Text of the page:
I like to use a pull saw, it gives me better control of the cut - I think.
A closeup of the notches.
Here I've placed a 2x6 that's longer than I need. First tap the 2x6 down to the bottom of the notch and make sure the 2x6 butts up to the back stretcher. Adjust the 2x6 until level. Take the inside measurement of the 2x6 that extends out from the leg assembly and mark that measurement on the 2x6 that extends out from the notch and cut, now both of these extended pieces will be the same length.
While the 2x6 is sitting in the notch mark the notch, now you have the exact placement of the interlocking notch without any measuring.
Tap the completed piece into it's notch, making sure the measurements in the front and back are the same.
Measure at the front and at the back make sure you've got the same width and secure the piece by nailing through the back stretcher into the cross piece.
Glue and nail the fronts of your fixed drawers.
I'm using 2x6 for the top of the bench, and I'm predrilling the boards - it'll make for an easier time and fewer broken screws.
I've put in diagonal bracing to stiffen up the bench side to side. Use a measuring square to check for square and to set your brace at 45 degrees.
Then trace where the brace crosses the legs and the back stretcher. I'll be cutting half laps into the brace ends for a stronger connection.
Use a circular saw and set the blade depth at 3/4 inch and saw teeth in the area to be removed.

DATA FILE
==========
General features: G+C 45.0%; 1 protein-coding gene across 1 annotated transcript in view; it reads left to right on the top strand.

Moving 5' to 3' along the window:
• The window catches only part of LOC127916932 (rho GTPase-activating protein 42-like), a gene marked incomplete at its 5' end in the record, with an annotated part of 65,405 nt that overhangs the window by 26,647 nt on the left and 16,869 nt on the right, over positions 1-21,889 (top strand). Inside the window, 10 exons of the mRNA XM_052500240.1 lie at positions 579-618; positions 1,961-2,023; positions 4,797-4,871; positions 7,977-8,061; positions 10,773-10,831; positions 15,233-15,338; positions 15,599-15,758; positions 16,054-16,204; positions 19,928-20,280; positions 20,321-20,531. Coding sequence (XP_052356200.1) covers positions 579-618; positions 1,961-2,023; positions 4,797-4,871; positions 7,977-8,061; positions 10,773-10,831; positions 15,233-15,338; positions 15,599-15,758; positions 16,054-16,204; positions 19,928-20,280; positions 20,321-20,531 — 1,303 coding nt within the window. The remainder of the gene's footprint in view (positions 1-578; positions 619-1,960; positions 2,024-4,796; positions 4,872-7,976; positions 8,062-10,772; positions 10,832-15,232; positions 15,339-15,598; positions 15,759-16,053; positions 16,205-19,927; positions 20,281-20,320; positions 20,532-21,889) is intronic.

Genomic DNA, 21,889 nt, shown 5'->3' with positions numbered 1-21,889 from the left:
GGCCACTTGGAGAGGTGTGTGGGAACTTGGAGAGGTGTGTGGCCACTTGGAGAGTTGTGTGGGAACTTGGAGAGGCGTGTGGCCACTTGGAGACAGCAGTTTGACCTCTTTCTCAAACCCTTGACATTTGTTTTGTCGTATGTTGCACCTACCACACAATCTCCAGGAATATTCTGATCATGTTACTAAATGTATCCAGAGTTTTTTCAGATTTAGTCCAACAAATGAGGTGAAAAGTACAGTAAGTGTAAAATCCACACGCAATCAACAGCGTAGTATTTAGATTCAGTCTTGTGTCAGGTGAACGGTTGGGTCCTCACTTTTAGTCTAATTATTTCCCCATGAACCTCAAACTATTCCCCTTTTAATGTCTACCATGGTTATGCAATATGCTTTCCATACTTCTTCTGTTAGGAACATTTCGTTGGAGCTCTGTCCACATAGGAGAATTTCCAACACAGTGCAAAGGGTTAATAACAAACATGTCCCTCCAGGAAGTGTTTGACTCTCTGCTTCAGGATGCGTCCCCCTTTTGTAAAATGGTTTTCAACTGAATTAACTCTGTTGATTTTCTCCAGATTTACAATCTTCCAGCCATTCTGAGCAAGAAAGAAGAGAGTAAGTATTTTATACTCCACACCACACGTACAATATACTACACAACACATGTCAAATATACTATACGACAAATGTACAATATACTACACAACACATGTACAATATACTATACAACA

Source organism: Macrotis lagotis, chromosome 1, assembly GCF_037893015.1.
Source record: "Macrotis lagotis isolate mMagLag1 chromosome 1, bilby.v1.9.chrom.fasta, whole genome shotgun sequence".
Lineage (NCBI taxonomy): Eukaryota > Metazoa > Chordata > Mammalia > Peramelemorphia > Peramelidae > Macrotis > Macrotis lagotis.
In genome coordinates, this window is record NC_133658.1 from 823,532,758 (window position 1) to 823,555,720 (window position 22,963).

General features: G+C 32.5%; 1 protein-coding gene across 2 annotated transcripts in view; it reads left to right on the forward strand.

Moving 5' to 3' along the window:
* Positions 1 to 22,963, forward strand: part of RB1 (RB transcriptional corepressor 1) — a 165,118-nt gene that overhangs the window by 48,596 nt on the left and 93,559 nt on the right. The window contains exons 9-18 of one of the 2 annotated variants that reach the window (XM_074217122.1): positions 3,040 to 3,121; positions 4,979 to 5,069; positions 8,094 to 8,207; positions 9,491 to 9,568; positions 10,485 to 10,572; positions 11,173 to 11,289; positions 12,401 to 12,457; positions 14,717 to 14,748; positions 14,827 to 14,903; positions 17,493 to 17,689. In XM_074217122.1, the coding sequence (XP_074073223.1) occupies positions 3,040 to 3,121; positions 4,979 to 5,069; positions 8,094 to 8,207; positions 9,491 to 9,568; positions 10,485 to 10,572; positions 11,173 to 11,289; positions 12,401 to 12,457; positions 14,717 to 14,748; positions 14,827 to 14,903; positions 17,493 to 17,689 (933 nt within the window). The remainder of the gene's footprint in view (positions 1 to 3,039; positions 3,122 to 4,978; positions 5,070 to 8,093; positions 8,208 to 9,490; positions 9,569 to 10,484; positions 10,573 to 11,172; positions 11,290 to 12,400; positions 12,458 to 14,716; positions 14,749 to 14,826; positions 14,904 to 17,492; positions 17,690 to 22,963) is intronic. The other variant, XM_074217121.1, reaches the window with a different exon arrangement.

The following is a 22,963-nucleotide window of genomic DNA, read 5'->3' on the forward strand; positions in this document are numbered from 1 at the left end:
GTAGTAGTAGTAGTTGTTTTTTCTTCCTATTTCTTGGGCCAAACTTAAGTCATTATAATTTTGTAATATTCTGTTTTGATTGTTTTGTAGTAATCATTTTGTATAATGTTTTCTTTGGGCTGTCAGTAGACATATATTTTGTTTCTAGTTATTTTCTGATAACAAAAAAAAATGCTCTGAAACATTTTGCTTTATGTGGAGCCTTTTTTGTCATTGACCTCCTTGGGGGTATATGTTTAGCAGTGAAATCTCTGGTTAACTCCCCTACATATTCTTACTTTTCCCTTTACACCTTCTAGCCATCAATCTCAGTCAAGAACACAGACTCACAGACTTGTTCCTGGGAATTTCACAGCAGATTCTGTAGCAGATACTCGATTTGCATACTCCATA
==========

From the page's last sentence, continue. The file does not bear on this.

Knock out the teeth.
Clean up the notch with a block plane or 1 inch chisel.
The completed braces.
With the half lapped ends the braces should line up in a nice 45 degree angle. Glue and screw the half laps for a strong bond.
Next I cut a 2x6 the length of the bench, this will be the back splash for the bench, then I set the 2x6 on it's side and bore a 1 inch hole 3 inches down with a spade bit, careful here, it's easy to wander to either side. Then drill out the rest of the way with a drill bit slightly smaller than the diameter of your 5/16 x 4 inch lag screw. I've done this once on each end of the 2x6 5 inches in from the ends.
Use the same procedure as step 32 for the right side of the bench. I drew then cut an ogee in the side pieces so the depth of the hole in the shallower end of the ogee will have to be adjusted. Allow 1 to 1 1/2 inches of the lag screw to screw into the bench top. Then nail the butted ends of the back and side splashes (on the right side) together. On the left side I hinged it and used a sliding latch to secure it.
Flip down the side for easy clean up or if you need to sweep directly into a wheel barrow or garbage can.
Next staple hardware cloth to the bottom side of the fixed drawers, then screw on strips of 1x2s to the bottom side to secure the hardware cloth and hide away any wire that might be poking out. I'm messy, and I rarely use pegs or hooks to hold my tools while I'm working; if I misplace tools while working I may waste 10 to 20 minutes looking for them; so the fixed drawers work great for me I'll just drop it in the drawer and forget about it - and when I do remember that's the first place I look.
The finished project, ready for potting plants and any other gardening work.
Tips and warnings
- Materials for the construction of this project are treated (pressure treated lumber) take appropriate precautions (respiratory mask, goggles) when working around or handling these materials.